My Gen Z Perspective on Film Criticism – Riley Roberts comments (Guest Post)

I’m 18. I’ve been a YouTube pioneer, the youngest movie critic in history, sold a company, and interviewed hundreds of A-list stars from Dwayne Johnson to Selena Gomez – all before my first period. With high school graduation behind me, I’m looking at a bright future of…what? Closed doors?

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How I Watch Films As A Film Director – Katia Shannon comments (Guest Post)

A few years ago, during an undergraduate film studies class viewing of Michael Snow’s Wavelength, I was struggling to find anything positive about the 40-minute imperceptibly slow zoom we were watching unfold. After reconsidering the value of my student loan, and whether or not people would notice if I took a quick nap, something great happened. I dove into a contemplation of the nuances between entertainment, appreciation, and enjoyment.

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Whistler Film Festival 2019: Rebecca Snow on PANDORA’S BOX – Jennifer Merin interviews

In Pandora’s Box, filmmaker Rebecca Snow deals with a central issue in women’s struggle for gender equality by revealing how for generations women have been shamed, ostracized, and silenced, because they menstruate. Pandora’s Box unmasks the global pandemic of menstrual inequity and period poverty. The powerful stories that emerge raise public consciousness of #Menstrual Equity, a global movement that is going mainstream. Pandora’s Box is among the female-directed films nominated for an AWFJ EDA Award aft Whistler Film Festival 2019. Her insightful comments on the making and meaning of pandora’s Box are fascinating.

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Whistler Film Festival 2019: Kristina Mileska on THE BEAR AND THE BEEKEEPER – Jennifer Merin interviews

In Kristina Mileska’s The Bear and the Beekeeper, an ageing beekeeper tries to keep a pesky predator away from his beehives in order to keep the memory of his loved one alive. The dialogue-free short The Bear and the Beekeeper explores themes of loss and memory with a sense of whimsy and lightness. The short film has been nominated for an. AWFJ EDA Award at Whistler Film Festival 2019.

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Louisiana Film Prize: Jaya McSharma on the Making and Meaning of BEST IN SHOW – Jennifer Merin interviews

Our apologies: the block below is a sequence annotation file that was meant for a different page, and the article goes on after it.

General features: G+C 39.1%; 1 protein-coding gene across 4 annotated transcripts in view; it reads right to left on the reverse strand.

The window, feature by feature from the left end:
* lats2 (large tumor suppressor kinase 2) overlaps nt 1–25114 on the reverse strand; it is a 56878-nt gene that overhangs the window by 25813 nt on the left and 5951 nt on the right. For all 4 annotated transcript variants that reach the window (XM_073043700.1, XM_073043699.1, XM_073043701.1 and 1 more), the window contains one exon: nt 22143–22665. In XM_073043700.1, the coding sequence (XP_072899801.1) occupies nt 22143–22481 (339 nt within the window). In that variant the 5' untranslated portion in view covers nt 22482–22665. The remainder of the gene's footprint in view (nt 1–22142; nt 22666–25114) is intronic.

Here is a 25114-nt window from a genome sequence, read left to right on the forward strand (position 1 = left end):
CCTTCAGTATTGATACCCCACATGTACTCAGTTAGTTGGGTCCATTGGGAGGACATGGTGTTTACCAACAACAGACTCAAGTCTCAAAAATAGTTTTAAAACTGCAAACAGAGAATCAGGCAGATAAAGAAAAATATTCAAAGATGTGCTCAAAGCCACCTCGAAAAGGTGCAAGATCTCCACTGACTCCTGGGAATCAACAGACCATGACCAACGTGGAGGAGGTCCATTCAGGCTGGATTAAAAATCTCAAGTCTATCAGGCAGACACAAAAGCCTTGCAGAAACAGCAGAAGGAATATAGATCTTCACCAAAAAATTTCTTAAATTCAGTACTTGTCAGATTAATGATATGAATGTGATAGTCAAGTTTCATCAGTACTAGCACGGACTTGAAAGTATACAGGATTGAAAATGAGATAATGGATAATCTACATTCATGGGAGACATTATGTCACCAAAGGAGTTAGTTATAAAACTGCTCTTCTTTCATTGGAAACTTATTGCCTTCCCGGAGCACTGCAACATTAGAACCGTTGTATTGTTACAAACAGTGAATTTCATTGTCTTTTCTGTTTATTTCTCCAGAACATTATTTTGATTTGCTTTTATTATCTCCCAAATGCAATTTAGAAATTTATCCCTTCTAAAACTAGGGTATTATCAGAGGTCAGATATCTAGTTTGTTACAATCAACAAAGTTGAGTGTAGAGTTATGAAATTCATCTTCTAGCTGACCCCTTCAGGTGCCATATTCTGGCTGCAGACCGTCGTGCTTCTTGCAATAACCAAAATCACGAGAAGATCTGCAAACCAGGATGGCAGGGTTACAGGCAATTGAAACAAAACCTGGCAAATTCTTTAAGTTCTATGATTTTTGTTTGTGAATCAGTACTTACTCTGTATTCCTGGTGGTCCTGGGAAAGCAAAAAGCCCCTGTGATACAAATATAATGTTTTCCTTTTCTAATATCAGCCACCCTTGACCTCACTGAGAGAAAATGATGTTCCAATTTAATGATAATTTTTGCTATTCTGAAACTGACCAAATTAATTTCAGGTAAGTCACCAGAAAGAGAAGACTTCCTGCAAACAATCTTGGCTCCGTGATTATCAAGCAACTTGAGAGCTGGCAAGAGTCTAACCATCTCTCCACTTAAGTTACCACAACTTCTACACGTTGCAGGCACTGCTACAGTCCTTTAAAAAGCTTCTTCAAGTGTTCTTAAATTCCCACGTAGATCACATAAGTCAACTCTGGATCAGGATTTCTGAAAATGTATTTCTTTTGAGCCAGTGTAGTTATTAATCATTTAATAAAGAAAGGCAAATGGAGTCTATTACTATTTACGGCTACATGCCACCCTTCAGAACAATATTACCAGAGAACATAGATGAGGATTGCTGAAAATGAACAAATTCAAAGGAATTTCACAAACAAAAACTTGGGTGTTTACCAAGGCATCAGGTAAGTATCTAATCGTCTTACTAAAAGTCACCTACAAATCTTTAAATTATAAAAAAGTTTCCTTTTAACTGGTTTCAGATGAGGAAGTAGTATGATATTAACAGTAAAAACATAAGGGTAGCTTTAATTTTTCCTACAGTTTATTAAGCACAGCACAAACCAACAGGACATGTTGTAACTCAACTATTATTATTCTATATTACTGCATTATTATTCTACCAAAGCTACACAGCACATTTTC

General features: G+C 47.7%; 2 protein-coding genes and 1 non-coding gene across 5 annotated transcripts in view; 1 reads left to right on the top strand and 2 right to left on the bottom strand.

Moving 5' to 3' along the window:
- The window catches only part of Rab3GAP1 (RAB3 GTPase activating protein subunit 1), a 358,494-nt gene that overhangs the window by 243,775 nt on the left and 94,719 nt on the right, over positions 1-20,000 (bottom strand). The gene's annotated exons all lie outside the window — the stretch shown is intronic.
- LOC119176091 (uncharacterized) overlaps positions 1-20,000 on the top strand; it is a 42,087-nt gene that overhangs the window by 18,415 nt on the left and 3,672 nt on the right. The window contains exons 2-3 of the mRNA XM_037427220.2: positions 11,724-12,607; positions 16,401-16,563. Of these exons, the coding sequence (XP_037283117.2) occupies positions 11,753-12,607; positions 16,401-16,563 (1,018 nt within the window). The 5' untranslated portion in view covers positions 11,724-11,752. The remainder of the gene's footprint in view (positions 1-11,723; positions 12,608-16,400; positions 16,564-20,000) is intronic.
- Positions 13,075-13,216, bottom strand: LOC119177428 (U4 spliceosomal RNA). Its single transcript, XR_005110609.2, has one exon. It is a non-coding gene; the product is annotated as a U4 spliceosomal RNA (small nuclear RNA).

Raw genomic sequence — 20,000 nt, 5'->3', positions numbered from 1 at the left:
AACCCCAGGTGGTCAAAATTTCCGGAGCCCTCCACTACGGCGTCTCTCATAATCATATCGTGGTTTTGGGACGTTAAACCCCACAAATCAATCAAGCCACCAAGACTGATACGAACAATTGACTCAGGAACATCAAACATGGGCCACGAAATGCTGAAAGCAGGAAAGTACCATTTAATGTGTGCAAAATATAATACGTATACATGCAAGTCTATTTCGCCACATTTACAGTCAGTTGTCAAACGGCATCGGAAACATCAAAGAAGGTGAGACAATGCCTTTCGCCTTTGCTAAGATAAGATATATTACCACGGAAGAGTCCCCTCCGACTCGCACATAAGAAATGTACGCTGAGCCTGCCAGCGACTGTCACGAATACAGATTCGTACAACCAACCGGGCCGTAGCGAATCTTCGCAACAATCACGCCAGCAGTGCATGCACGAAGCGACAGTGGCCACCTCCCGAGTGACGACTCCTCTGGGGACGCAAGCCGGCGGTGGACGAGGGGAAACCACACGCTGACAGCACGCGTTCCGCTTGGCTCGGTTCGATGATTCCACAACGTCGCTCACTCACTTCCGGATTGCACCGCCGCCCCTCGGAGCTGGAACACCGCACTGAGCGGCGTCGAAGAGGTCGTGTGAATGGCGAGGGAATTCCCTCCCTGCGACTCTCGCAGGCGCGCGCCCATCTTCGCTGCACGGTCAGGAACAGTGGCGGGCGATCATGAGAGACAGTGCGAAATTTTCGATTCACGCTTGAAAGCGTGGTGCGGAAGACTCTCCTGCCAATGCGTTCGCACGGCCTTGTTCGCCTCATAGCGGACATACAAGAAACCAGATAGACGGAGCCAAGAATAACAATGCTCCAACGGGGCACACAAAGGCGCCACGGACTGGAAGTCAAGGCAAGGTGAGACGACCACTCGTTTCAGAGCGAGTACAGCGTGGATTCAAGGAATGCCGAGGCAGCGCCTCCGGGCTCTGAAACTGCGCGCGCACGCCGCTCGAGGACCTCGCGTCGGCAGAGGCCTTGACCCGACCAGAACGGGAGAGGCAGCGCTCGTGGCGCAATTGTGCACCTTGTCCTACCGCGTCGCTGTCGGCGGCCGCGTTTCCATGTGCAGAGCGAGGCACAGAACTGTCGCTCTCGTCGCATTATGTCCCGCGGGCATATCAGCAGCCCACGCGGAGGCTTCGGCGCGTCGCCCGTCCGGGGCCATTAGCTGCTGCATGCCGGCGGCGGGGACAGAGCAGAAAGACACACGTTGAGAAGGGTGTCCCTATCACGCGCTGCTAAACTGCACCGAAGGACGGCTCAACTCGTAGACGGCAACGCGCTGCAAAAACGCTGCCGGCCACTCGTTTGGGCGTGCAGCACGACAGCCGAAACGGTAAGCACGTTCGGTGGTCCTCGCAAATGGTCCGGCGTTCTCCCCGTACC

Jaya McSharma wrote, produced, co-directed and starred in Best in Show, one of 20 short films selected to compete in the 2019 Louisiana Film Prize, a unique film festival that awards a cash prize of $50,000 for the film deemed best by audience members and by film industry professionals. The dramady, a searing satire of the fashion industry, follows an unconventional fashion show model whose appearance is deemed no longer fit for the runway. Her rebellion is an inspiration to all who reject the torture of trying to stick to superficial standards of size, shape and beauty.

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LOUISIANA FILM PRIZE: Filmmaker Makenzie Smith on the Making and Meaning of CICERO – Jennifer Merin interviews

Makenzie Smith’s film, Cicero, was in competition for the $50,000 cash award bestowed by the annual Louisiana Film Prize upon one winner. This year, more than 120 short films were submitted for the competition, with twenty selected to be screened at the festival, held from October 2 to 5 in Shreveport, to vie for the big money. Written by Smith who co-directed with Finch Nissen, Cicero was shot in Shreveport, per Film Prize submission requirements. The plot involves the tense and unexpected face off between two men — a hit man and his targeted victim — who find themselves confined together in a stuck elevator.

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LOUISIANA FILM PRIZE: Filmmaker Abigail Kruger on the Making and Meaning of SHREVEPOET – Jennifer Merin interviews

Abigail Kruger’s Shreveport was one of twenty short films selected to compete for the coveted $50,000 cash award bestowed by the annual Louisiana Film Prize. Kruger comments on the making and meaning of her film, a lyrical ode to to the city of Shreveport, following a street poet who dances through the city on roller skates.

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COLD WAR – Review by Marietta Steinhart (Guest Post)

Four years after winning an Oscar for best-foreign-language film for Ida, author and director Pawel Pawlikowski has returned with three-time Oscar-nominated Cold War, a meticulously composed story of love shattered by the Iron Curtain, and temperaments. It will break your heart, but never mind: despair has never looked so gorgeous.

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SHOPLIFTERS – Review by Marietta Steinhart (Guest Post)

Hirokazu Kore-eda’s Shoplifters is a tender, strangely powerful and sad exploration of what makes a real family and implies that we often find true compassion among the strangers we encounter in the world. The film won the Palme d’Or at Cannes, claimed the FIPRESCI Prize for Best Foreign Language Film at Palm Springs International Film Festival and is nominated for a best foreign-language film Oscar.

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